Wednesday, November 23, 2022

Interview With NY Times Best-Selling Author Martin Dugard



1. What motivated you to write your book, to force you from taking an idea or experience and turning it into this book? I wanted to write a fast-moving, richly researched history about the last year of World War II. This is the most pivotal time in recent history, setting the table for the world's power structure to this day. 

2. What is it about and who is it for? The race between American and British troops in the west, and Soviet troops in the east to capture Nazi Germany's capital of Berlin. It's written for anyone who enjoys a good read, man or woman, history buff or not. Taking Berlin is a phenomenal story, above all else. 

3. What takeaways might the reader will be left with after reading it? I always try to find bits of history the reader might not have known before, even from well-known events. In the case of Taking Berlin, the reader will be surprised at the life of Martha Gellhorn, third wife of Ernest Hemingway and intrepid journalist in her own right; General James Gavin, the badass 37-year-old two-star general commanding the 82nd Airborne Division; and, the tempestuous relationship between top Allied generals George S. Patton and Bernard Law Montgomery.  

4. How did you decide on your book’s title and cover design? After writing TAKING PARIS, writing TAKING BERLIN was the next natural step. So, there's the title. I threw in a punchy subtitle to get the attention of potential readers, letting them know this book would be anything but dry, dull history. And the photos are indicative of the main players on the pages. The reader knows exactly what they're getting when they look at this cover! 

5. What advice or words of wisdom do you have for fellow writers? Write every day. Read every day. Story is king, so always tell a story.

 6. What trends in the book world do you see -- and where do you think the book publishing industry is heading? This is the time of year for lots of cookbooks and celebrity bios clogging the bestseller lists, but I also believe readers want to sort through all that in search of something that's going to keep them up late reading and turning the pages. I write history, which is always a popular genre. But I'd like to see history become more exciting for readers, moving it beyond the traditional male-dominated demographic into a realm where people of all demographics curl up with a good history book. 

7. What challenges did you overcome to write this book? I was co-authoring Bill O'Reilly's Killing the Legends book at the same time. Writing two books at once is never easy and is certainly not good for one's mental and physical health. Throw in the deep research required of Taking Berlin, with long periods of travel for a first-person look at the sites depicted in the book, and it was utterly exhausting. Having said that, the writing had to be top notch, so it wasn't just about putting words on the page but giving my best effort each and every day.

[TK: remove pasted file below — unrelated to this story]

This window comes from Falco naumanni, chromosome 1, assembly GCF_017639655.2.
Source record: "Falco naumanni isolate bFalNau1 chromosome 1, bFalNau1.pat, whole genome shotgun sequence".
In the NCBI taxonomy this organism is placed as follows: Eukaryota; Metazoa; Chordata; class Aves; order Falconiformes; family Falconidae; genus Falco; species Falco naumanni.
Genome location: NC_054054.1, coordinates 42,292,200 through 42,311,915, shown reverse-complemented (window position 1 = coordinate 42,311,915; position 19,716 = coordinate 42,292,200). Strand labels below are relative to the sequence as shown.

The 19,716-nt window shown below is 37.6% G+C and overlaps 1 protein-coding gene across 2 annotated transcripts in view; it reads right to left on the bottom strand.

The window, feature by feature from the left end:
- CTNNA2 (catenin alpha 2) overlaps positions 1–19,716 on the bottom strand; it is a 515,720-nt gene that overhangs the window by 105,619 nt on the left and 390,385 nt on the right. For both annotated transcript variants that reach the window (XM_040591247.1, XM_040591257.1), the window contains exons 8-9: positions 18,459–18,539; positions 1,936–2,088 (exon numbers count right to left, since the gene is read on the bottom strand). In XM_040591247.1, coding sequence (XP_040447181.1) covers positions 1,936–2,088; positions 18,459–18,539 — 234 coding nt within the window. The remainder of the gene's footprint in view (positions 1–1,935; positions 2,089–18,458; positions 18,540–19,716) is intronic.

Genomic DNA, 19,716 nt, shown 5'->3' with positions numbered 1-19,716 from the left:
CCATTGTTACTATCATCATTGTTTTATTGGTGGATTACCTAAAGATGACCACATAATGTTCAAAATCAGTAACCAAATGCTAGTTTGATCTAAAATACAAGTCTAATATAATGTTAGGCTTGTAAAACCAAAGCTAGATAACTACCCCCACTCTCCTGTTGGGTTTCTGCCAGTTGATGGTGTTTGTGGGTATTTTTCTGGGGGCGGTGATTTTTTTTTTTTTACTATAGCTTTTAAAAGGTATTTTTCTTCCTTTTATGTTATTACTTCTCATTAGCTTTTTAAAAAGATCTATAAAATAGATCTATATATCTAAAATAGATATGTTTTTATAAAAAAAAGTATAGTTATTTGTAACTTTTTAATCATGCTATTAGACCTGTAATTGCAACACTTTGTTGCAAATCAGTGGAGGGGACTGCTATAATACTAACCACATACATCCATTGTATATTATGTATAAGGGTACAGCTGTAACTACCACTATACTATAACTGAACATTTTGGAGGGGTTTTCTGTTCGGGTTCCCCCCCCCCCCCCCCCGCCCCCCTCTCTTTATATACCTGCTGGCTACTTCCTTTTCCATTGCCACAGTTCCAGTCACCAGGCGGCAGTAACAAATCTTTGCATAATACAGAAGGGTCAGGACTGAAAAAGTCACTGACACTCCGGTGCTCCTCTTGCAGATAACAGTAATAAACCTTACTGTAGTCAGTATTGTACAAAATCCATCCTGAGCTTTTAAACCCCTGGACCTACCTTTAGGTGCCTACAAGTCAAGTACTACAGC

8. How would you describe your writing style? Cinematic. Thrilling. Breathtaking. Deeply researched. 2,000 words max per chapter, with cliffhanger endings and descriptive openers. I push the pace from the start and never let up. 

9. If people can buy or read one book this week or month, why should it be yours? To be surprised. The average fiction reader or history buff will encounter a book of emotion, action, and even surprise romance. Also, I'm aware that some readers may not pick up my books because of my long association with Bill O'Reilly. But just as the Killing series was always about history, never politics, the same has to be said of Taking Berlin. And for those of you who liked the Killing books, know that you'll LOVE Taking Berlin. I've really stepped up my game on this one. Give Taking Berlin a chance. 

About The Author: Martin Dugard is the New York Times #1 bestselling co-author of the Killing series, which has now sold 20 million copies. He is also the author of Taking Paris, and several other works of non-fiction. For more information, please see:

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Brian Feinblum should be followed on Twitter @theprexpert. This is copyrighted by BookMarketingBuzzBlog ©2022. Born and raised in Brooklyn, he now resides in Westchester with his wife, two kids, and Ferris, a black lab rescue dog. His writings are often featured in The Writer and IBPA’s The Independent.  This award-winning blog has generated over 3.2 million pageviews. With 4,400+ posts over the past decade, it was named one of the best book marketing blogs by BookBaby and recognized by Feedspot in 2021 and 2018 as one of the top book marketing blogs. It was also named by as a "best resource.” For the past three decades, including 21 years as the head of marketing for the nation’s largest book publicity firm, and two jobs at two independent presses, Brian has worked with many first-time, self-published, authors of all genres, right along with best-selling authors and celebrities such as: Dr. Ruth, Mark Victor Hansen, Joseph Finder, Katherine Spurway, Neil Rackham, Harvey Mackay, Ken Blanchard, Stephen Covey, Warren Adler, Cindy Adams, Susan RoAne, Jeff Foxworthy, Seth Godin, and Henry Winkler. He recently hosted a panel on book publicity for Book Expo America, and has spoken at ASJA, IBPA, Sarah Lawrence College, Nonfiction Writers Association, Cape Cod Writers Association, Willamette (Portland) Writers Association, and Connecticut Authors and Publishers Association. His letters-to-the-editor have been published in The Wall Street Journal, USA Today, New York Post, NY Daily News, NewsdayThe Journal News (Westchester) and The Washington Post. He has been featured in The Sun Sentinel and Miami Herald. For more information, please consult:



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